Findings

Class(room) Warfare

Kevin Lewis

March 04, 2011

The Impact of Teacher Collective Bargaining Laws on Student Achievement: Evidence from a New Mexico Natural Experiment

Benjamin Lindy
Yale Law Journal, March 2011, Pages 1130-1191

Abstract:
This Note uses the 1999 sunset and 2003 reauthorization of New Mexico's public employee collective bargaining law to estimate the causal effect of teacher collective bargaining on student achievement. This Note finds that mandatory teacher bargaining laws increase the performance of high-achieving students while simultaneously lowering the performance of poorly achieving students. After establishing this core empirical result, the Note explores its implications for current trends in American education policy and for normative arguments about the role of teachers' unions in public schools.

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Peer Effects in Affirmative Action: Evidence from Law Student Performance

John Lott, Mark Ramseyer & Jeffrey Standen
International Review of Law and Economics, forthcoming

Abstract:
In the Grutter case, Justice O'Connor suggested that universities could justifiably try to enroll a "critical mass" of minority students. Enroll fewer than that "critical mass," reason some observers, and minority students will feel too marginalized to perform at their highest levels. In this article, we test whether minority students perform better with other students from their ethnic group in a class or school. To do so, we assemble data on the ethnicity and performance of each student in all classes at two law schools -- for three years at one, and for sixteen years at the other. One school had 3 percent African-Americans, and the other had 2. At these schools, we find no consistent evidence that having additional students from one's ethnic group raises a student's performance. Instead, we find some evidence that having additional ethnic peers lowers performance -- albeit by a very small amount.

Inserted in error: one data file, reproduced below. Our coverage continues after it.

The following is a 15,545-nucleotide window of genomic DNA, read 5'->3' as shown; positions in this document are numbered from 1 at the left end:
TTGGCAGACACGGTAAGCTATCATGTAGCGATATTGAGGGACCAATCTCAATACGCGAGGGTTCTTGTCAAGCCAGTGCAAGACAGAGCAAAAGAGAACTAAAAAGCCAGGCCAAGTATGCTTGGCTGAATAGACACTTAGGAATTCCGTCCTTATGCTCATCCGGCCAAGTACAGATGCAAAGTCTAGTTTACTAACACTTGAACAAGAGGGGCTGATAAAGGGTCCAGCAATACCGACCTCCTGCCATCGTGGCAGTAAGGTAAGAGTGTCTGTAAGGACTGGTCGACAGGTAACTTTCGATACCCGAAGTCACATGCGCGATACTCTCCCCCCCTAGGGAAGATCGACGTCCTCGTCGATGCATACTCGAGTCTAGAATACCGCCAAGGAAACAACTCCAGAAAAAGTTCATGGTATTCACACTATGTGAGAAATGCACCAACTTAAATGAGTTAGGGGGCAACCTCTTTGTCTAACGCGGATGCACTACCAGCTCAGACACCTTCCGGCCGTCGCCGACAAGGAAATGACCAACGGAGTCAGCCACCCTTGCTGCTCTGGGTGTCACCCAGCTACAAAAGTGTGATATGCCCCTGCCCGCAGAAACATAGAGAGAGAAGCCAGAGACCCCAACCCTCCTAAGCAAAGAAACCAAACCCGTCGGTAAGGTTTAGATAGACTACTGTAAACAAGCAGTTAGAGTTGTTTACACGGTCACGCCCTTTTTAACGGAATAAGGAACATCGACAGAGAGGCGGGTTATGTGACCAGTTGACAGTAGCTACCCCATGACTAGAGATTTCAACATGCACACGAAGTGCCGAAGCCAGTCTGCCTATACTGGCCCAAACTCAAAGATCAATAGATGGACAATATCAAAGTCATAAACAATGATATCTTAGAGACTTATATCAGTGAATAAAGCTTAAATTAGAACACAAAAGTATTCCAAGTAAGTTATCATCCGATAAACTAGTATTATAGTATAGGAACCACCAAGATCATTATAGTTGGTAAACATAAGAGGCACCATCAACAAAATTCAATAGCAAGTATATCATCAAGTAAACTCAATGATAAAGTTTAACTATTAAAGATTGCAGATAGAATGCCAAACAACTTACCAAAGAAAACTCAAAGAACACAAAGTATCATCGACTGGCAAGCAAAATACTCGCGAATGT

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Which Students Are Left Behind? The Racial Impacts of the No Child Left Behind Act

John Krieg
Economics of Education Review, forthcoming

Abstract:
The No Child Left Behind Act imposes sanctions on schools if the fraction of each of five racial group of students demonstrating proficiency on a high stakes exam falls below a statewide pass rate. This system places pressure on school administrators to redirect educational resources from groups of students most likely to demonstrate proficiency towards those who are marginally below proficient. Using statewide observations of 3rd and 4th grade math tests, this paper demonstrates that students of successful racial groups at schools likely to be sanctioned gain less academically over their subsequent test year than comparable peers at passing schools. This effect is stronger at schools more likely to suffer from NCLB sanctions and is robust to non-random sample selection.

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Are High-Quality Schools Enough to Increase Achievement Among the Poor? Evidence from the Harlem Children's Zone